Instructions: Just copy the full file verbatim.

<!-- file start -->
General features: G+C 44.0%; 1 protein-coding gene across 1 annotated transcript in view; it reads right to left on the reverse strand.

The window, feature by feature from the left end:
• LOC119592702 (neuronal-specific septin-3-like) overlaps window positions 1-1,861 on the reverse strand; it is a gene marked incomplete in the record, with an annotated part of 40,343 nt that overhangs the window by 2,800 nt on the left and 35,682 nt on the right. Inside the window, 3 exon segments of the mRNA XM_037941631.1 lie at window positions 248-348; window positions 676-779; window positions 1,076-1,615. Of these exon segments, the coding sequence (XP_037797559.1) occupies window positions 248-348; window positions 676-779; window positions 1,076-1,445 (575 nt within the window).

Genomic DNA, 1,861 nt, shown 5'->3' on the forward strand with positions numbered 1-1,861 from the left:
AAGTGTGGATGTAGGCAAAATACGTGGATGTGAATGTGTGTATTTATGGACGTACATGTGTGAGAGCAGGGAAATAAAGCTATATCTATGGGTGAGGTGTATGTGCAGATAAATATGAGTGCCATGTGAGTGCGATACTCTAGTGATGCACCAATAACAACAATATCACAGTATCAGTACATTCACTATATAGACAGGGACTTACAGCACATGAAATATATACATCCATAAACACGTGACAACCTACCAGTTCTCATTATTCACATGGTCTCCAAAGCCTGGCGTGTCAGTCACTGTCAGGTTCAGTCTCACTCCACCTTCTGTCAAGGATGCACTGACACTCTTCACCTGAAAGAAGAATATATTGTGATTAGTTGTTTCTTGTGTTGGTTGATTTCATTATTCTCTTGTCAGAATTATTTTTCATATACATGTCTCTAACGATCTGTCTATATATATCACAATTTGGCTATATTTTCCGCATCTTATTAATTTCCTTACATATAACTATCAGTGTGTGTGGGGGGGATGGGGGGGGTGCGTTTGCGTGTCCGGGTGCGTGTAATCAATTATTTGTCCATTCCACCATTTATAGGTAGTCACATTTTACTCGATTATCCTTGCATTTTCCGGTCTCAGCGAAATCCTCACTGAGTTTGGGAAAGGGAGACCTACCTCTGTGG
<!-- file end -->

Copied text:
General features: G+C 44.0%; 1 protein-coding gene across 1 annotated transcript in view; it reads right to left on the reverse strand.

The window, feature by feature from the left end:
• LOC119592702 (neuronal-specific septin-3-like) overlaps window positions 1-1,861 on the reverse strand; it is a gene marked incomplete in the record, with an annotated part of 40,343 nt that overhangs the window by 2,800 nt on the left and 35,682 nt on the right. Inside the window, 3 exon segments of the mRNA XM_037941631.1 lie at window positions 248-348; window positions 676-779; window positions 1,076-1,615. Of these exon segments, the coding sequence (XP_037797559.1) occupies window positions 248-348; window positions 676-779; window positions 1,076-1,445 (575 nt within the window).

Genomic DNA, 1,861 nt, shown 5'->3' on the forward strand with positions numbered 1-1,861 from the left:
AAGTGTGGATGTAGGCAAAATACGTGGATGTGAATGTGTGTATTTATGGACGTACATGTGTGAGAGCAGGGAAATAAAGCTATATCTATGGGTGAGGTGTATGTGCAGATAAATATGAGTGCCATGTGAGTGCGATACTCTAGTGATGCACCAATAACAACAATATCACAGTATCAGTACATTCACTATATAGACAGGGACTTACAGCACATGAAATATATACATCCATAAACACGTGACAACCTACCAGTTCTCATTATTCACATGGTCTCCAAAGCCTGGCGTGTCAGTCACTGTCAGGTTCAGTCTCACTCCACCTTCTGTCAAGGATGCACTGACACTCTTCACCTGAAAGAAGAATATATTGTGATTAGTTGTTTCTTGTGTTGGTTGATTTCATTATTCTCTTGTCAGAATTATTTTTCATATACATGTCTCTAACGATCTGTCTATATATATCACAATTTGGCTATATTTTCCGCATCTTATTAATTTCCTTACATATAACTATCAGTGTGTGTGGGGGGGATGGGGGGGGTGCGTTTGCGTGTCCGGGTGCGTGTAATCAATTATTTGTCCATTCCACCATTTATAGGTAGTCACATTTTACTCGATTATCCTTGCATTTTCCGGTCTCAGCGAAATCCTCACTGAGTTTGGGAAAGGGAGACCTACCTCTGTGG